There was little or nothing in terms of incoming economic data last week which would justify a higher
GBP. If anything, the news was very much on the negative side of the ledger. But, immediately prior
to Friday’s US labour market report, GBP/USD stood at 1.4220. By close of business it had fallen
almost exactly a cent to 1.4125. We said on Friday that, “the weekend Press is unlikely to be kind to
the government, and Prime Minister May returns from her China trip with even more uncertainty
about her own future and her ability to successfully negotiate a post-Brexit deal.” This is exactly how
it has turned out, with rumours of a leadership challenge and pressure on the PM to clarify her own
For the week ahead, there’s a Bank of England MPC meeting on Thursday. In his appearance before a
House of Lords Select Committee last Thursday, BoE Governor Carney hinted that the Bank is
preparing to upgrade the forecasts in its Inflation Report. “I would expect that in 2019 we will see a
pick-up in this economy all things being equal – strong global growth, greater certainty... A disorderly
Brexit, not a likely scenario at all, is less likely than at the time we did the assessment in the fall.”
Whether the Bank’s relative optimism will outweigh the political negatives, however, remains to be
seen. The Pound opens in Asia this morning having closed in New York on Friday at USD1.4125,
GBP/AUD1.7825 and GBP/NZD1.9335.
The Aussie Dollar was the worst performer amongst the major currencies in what turned out to be a very volatile week across asset classes. After a soft set of CPI data and a manufacturing PMI report which was nothing like as strong as the accompanying text would have suggested, AUD/USD was briefly back below 80 cents on Friday morning and immediately before the latest US employment report was trading around 0.7990. The US Dollar had not gained any support from rising US bond yields all week, but news of a 2.9% y/y increase in US average earnings (the highest since 2009) pushed 10-year Treasuries to 2.84% and the USD surged as analysts began to pencil in a 4th rate hike in the US for 2018.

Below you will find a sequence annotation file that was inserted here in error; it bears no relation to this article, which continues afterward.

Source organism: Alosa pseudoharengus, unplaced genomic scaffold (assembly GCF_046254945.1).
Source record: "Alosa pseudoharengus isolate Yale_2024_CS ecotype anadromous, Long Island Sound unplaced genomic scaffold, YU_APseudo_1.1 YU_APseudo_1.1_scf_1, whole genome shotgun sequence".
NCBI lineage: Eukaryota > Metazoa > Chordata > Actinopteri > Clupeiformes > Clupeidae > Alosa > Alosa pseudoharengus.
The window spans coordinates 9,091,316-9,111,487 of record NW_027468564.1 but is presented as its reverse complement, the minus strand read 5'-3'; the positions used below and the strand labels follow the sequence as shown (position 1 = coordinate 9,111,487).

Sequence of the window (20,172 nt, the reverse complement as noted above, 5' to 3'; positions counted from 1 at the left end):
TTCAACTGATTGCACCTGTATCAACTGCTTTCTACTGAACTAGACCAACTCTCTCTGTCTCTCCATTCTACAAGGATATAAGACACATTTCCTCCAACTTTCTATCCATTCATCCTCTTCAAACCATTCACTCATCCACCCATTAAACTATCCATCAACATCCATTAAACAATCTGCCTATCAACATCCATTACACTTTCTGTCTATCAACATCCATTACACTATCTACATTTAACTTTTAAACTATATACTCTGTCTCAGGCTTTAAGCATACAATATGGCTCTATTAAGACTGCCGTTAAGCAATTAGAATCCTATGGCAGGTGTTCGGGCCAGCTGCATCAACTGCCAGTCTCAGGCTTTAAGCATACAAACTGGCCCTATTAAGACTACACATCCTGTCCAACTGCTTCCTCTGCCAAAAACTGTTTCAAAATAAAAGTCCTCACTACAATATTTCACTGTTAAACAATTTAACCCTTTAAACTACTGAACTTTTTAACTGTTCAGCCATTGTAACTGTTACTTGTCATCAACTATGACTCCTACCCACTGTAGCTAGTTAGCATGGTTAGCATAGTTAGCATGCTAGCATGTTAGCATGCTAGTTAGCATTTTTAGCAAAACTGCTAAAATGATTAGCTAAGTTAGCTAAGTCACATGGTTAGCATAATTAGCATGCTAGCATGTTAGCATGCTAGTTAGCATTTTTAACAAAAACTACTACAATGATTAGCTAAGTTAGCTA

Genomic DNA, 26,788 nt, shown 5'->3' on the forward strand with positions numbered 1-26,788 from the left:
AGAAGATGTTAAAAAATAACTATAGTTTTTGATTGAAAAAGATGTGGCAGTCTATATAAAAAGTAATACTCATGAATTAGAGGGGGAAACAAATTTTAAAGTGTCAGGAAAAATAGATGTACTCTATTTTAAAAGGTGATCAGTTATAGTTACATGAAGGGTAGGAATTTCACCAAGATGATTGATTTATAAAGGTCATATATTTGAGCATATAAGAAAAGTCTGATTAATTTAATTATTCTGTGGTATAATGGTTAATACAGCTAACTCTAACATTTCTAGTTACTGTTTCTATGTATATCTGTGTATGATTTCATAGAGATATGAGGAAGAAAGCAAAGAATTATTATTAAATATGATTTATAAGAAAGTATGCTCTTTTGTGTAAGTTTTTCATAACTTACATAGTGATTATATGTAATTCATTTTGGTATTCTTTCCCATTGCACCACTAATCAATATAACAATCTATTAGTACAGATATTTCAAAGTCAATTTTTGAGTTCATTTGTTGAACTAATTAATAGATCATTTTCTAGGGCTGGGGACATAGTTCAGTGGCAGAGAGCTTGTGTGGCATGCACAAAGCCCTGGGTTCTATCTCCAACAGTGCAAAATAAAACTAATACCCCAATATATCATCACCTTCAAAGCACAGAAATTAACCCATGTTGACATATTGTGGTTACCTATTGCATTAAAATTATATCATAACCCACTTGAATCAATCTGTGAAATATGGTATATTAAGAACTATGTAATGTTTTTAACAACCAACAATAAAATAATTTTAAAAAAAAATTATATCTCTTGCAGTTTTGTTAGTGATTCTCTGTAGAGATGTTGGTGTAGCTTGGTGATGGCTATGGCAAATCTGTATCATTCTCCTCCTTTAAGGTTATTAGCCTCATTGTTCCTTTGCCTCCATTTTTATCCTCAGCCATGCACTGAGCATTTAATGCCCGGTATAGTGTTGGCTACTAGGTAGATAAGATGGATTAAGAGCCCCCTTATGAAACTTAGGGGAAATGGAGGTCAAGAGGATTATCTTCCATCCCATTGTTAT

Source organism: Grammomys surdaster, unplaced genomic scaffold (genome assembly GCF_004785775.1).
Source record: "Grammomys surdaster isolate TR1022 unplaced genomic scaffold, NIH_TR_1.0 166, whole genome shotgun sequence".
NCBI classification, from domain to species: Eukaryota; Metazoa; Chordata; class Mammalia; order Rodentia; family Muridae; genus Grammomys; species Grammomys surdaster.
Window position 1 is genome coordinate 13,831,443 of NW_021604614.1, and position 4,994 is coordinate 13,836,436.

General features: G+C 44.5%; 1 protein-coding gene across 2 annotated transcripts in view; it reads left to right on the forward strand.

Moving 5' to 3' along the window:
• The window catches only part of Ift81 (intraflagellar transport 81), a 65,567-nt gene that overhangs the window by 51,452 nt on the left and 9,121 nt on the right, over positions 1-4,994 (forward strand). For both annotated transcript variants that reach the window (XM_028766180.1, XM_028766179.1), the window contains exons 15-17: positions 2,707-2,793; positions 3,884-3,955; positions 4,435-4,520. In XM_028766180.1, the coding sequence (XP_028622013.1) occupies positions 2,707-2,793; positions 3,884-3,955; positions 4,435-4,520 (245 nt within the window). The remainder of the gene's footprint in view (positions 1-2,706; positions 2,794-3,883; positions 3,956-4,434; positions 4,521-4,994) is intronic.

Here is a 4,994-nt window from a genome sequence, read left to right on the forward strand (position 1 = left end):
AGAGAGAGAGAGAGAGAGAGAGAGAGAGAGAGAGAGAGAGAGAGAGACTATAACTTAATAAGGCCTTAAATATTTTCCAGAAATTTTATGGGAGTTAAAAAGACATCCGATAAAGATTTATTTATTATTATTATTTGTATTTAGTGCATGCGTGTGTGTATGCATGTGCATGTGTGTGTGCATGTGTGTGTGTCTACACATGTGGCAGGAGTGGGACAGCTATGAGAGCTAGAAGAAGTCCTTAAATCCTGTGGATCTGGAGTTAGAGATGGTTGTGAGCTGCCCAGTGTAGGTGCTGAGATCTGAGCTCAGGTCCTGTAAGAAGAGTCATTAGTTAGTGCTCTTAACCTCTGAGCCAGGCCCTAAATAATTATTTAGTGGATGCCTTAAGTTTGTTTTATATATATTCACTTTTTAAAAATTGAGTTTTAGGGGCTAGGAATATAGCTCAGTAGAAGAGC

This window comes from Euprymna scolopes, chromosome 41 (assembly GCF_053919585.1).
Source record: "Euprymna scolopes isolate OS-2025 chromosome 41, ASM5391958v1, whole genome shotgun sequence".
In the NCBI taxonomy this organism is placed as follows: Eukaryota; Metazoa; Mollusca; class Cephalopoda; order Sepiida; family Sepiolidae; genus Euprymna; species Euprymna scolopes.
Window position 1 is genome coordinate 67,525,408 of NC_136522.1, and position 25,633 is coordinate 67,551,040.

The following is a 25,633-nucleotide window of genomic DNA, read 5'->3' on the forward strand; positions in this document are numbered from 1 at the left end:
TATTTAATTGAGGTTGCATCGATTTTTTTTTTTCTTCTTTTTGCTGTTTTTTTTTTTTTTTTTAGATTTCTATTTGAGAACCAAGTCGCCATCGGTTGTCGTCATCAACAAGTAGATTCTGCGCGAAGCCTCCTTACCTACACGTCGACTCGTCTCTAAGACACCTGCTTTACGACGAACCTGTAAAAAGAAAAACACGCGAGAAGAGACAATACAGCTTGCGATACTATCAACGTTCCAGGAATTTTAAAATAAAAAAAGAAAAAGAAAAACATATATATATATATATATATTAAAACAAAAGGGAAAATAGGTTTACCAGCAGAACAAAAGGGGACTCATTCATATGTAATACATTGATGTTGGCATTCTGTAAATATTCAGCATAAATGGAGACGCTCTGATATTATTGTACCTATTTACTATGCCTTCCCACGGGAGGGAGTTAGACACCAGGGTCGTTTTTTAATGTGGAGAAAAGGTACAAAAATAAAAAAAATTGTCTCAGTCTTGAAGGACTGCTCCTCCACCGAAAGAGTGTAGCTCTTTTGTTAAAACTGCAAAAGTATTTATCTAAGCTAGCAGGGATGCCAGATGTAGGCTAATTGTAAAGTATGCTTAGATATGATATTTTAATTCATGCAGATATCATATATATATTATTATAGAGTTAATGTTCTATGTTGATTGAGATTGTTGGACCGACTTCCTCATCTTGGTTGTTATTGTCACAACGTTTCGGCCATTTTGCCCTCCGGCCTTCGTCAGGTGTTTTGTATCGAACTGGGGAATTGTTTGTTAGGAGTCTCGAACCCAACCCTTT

Rising bond yields and a higher USD had a dramatic effect on the equity market with the Dow Jones
Industrial Average spookily down 666 points by the close; a 2.5% daily drop and the worst day of the
Trump Presidency. The weekend has seen a lot of commentary about how this is a ‘normal
correction’. What is absolutely not normal in recent experience, however, is that bond yields rose
even as stocks tanked. In every other correction of the post-GFC era, the assumption has always been
that falling stocks would be accompanied or immediately followed by lower bond yields. This hasn’t
happened this time around. Maybe it really is different?
We’ll see what the RBA has to say – if anything – about the value of the currency when it sits down to
its first Board meeting of the new year next tomorrow and on Friday when it releases its latest
Quarterly Statement of Monetary Policy. Before that, there are two service sector PMI reports this
morning and the Melbourne Institute monthly inflation gauge. The Australian Dollar begins this first
full week of the month having closed in New York on Friday at USD0.7920, with AUD/NZD at 1.0850
The New Zealand Dollar began last week very much on the back foot after the disappointments of the December quarter CPI report. NZD/USD opened around 0.7350 and as a sell-off gathered pace - eventually taking it down to 0.7283 - so the AUD/NZD cross hit 110.70; its highest level since December 5th. From that point on, though, it was good news all the way for the NZD, kicking off with the monthly trade numbers, then a Standard and Poor’s ratings affirmation and finally a very positive opinion poll for Prime Minister Jacinda Ardern, which helped push NZD/USD to its best level of the week at 0.7415.
Friday was a dramatic day for the US Dollar, as well as for stock and bond markets around the world.
Immediately prior to the US labour market report, NZD/USD stood at 0.7360; pretty much in the
middle of the week’s trading range. Just a few hours later it was testing 0.7300 as the USD rebounded
sharply. It would be wrong to conclude that this was a poor performance by the Kiwi Dollar; if we look
at the very important AUD/NZD cross, it moved down from a 7-week high last Monday of 1.1070 all
the way to 1.0850; its lowest since the September Election.
The first RBNZ policy meeting of the year is on Thursday this week. Analysts are confident and
unanimous that there will be no change in interest rates. Nor are they generally expecting much
change to the Central Bank’s forecast track for interest rates, though the markets’ view on the timing